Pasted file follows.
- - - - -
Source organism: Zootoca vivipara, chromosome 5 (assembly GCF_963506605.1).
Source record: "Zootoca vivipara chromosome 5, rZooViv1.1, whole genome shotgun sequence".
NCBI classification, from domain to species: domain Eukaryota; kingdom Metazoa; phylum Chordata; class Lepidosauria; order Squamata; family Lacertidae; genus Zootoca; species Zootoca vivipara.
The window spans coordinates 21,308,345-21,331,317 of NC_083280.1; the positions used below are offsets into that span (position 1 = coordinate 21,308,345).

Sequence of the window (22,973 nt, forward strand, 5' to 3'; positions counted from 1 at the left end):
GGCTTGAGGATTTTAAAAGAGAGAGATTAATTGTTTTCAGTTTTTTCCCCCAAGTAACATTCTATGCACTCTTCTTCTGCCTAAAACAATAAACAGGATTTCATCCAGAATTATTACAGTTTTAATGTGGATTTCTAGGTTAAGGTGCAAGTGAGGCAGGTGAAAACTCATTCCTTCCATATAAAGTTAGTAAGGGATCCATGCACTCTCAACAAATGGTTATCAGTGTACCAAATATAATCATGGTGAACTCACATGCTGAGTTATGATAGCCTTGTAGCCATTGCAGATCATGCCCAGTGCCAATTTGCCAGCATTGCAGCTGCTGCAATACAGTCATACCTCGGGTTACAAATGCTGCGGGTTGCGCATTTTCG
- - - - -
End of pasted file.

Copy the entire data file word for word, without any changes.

Source organism: Zootoca vivipara, chromosome 5 (assembly GCF_963506605.1).
Source record: "Zootoca vivipara chromosome 5, rZooViv1.1, whole genome shotgun sequence".
NCBI classification, from domain to species: domain Eukaryota; kingdom Metazoa; phylum Chordata; class Lepidosauria; order Squamata; family Lacertidae; genus Zootoca; species Zootoca vivipara.
The window spans coordinates 21,308,345-21,331,317 of NC_083280.1; the positions used below are offsets into that span (position 1 = coordinate 21,308,345).

Sequence of the window (22,973 nt, forward strand, 5' to 3'; positions counted from 1 at the left end):
GGCTTGAGGATTTTAAAAGAGAGAGATTAATTGTTTTCAGTTTTTTCCCCCAAGTAACATTCTATGCACTCTTCTTCTGCCTAAAACAATAAACAGGATTTCATCCAGAATTATTACAGTTTTAATGTGGATTTCTAGGTTAAGGTGCAAGTGAGGCAGGTGAAAACTCATTCCTTCCATATAAAGTTAGTAAGGGATCCATGCACTCTCAACAAATGGTTATCAGTGTACCAAATATAATCATGGTGAACTCACATGCTGAGTTATGATAGCCTTGTAGCCATTGCAGATCATGCCCAGTGCCAATTTGCCAGCATTGCAGCTGCTGCAATACAGTCATACCTCGGGTTACAAATGCTGCGGGTTGCGCATTTTCG